The right way to homeschool doesn’t exist in that there is no, one, definitive right way. You can consider yourself a homeschooler, unschooler, worldschooler or home educator and I’ll bet you won’t find another family doing it the same way as you. This week we’ve been staying with and visiting 3 other homeschooling families, in Wales, England and Romania. They’re all very different and all do it right in their own ways.
On top of these three we know families who homeschool on a yacht, in Ireland as housesitters, in Thailand or in remote villages. Homeschooling or unschooling comes in many flavours.
What is the Right Way to Homeschool?
Happy, healthy, thriving kids with a natural inclination to learn. That’s all we’re aiming for isn’t it? Some will be aiming for excellence in a particular area, be that future academic results, a sporting career or creative outlet. Others will just be allowing their children to enjoy being kids free from outside pressures and threats. Some families will have religious leanings, but none of these 3 families, nor we, are in that group.
Family 1 Had problems with bullying, from children and teachers. These children were unhappy in school so mum brought them home to have their physical and mental freedom in a secure environment. Theirs is a household full of animals, crafts, cooking, interesting people and, of course, Minecraft. Home education here looks very eclectic, with relaxed use of online learning programmes and homeschool workbooks alongside typical homeschoolers’ films, books and videos.
Family 2 Have more Lego than the average Lego shop. Honestly, you never saw so much! Shelves overflow with books and creative games with which the children play freely. This family does not push written work or reading on the children at all, they’re waiting for them to be ready and both parents spend a lot of time nurturing and exposing these kids to the written word. I’ve known them a long time and I can see how it’s working. The big screen TV in this house is used for high-brow documentaries and, of course, there is Minecraft and Pokemon Go. This family employs local sports groups and clubs to keep the kids interacting with the community because they live in an area with an abundance of such things. To me they are full-on unschoolers, but I’ve never heard them use that word.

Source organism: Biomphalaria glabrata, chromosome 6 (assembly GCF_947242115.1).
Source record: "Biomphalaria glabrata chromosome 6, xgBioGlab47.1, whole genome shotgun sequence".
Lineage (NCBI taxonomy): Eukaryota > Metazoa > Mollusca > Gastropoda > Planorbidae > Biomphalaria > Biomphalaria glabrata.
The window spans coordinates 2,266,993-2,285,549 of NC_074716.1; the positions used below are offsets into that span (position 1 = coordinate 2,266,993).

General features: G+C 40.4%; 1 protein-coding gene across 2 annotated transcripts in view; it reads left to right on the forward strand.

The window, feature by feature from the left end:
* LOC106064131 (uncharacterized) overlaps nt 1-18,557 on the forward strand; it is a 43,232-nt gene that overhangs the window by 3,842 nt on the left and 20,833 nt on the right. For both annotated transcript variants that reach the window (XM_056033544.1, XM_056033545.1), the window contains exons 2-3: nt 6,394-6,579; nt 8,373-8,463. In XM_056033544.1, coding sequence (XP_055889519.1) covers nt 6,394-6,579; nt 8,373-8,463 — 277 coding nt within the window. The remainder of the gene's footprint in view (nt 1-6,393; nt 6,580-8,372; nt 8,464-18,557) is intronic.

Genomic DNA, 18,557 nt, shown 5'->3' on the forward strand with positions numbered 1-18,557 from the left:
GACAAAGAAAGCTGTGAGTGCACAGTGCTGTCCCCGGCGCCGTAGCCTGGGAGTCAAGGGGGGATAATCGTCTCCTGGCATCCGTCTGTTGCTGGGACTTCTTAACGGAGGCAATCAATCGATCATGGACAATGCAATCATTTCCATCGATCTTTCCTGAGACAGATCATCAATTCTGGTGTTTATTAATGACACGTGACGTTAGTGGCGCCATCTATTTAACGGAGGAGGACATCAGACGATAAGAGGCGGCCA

Family 3 Their kids are grown and their younger daughter graduated university with an engineering degree this month. They travelled the world with 3 young children, sometimes employing volunteers to act as stand in educators because mum and dad had a massive building project to keep them busy. The kids helped with these builds too and with all the tasks of setting up businesses in far off lands including picking up a couple of lesser-known languages. That’s what I call a well-rounded education.
Then There’s Us This week an outsider could think we’ve done nothing. We certainly haven’t cracked open a workbook or struggled over maths. We use online resources and workbooks sometimes, but not at the moment, we’ve been too busy. In the last week we’ve visited 9 countries. Incredible isn’t it! Short stays admittedly, but glimpses to open the boys’ minds. We’ve spent time with all the above people plus another regular-schooling family.
This family sends their daughter to school and for them, that’s absolutely the right way to educate too. I’m not anti school, the method of education has to fit the child and the family. I do feel terribly sorry for some though as they shuffle off hating their loss of freedom. I remember how that felt. That doesn’t make me anti school, it makes me pro child. All of these fantastic children came together and had fun and what made them connect every time, was Minecraft and Pokemon. This is their generation, not ours. Don’t condemn their interests. I’m sure you don’t, but some don’t understand that the world has changed since they were young.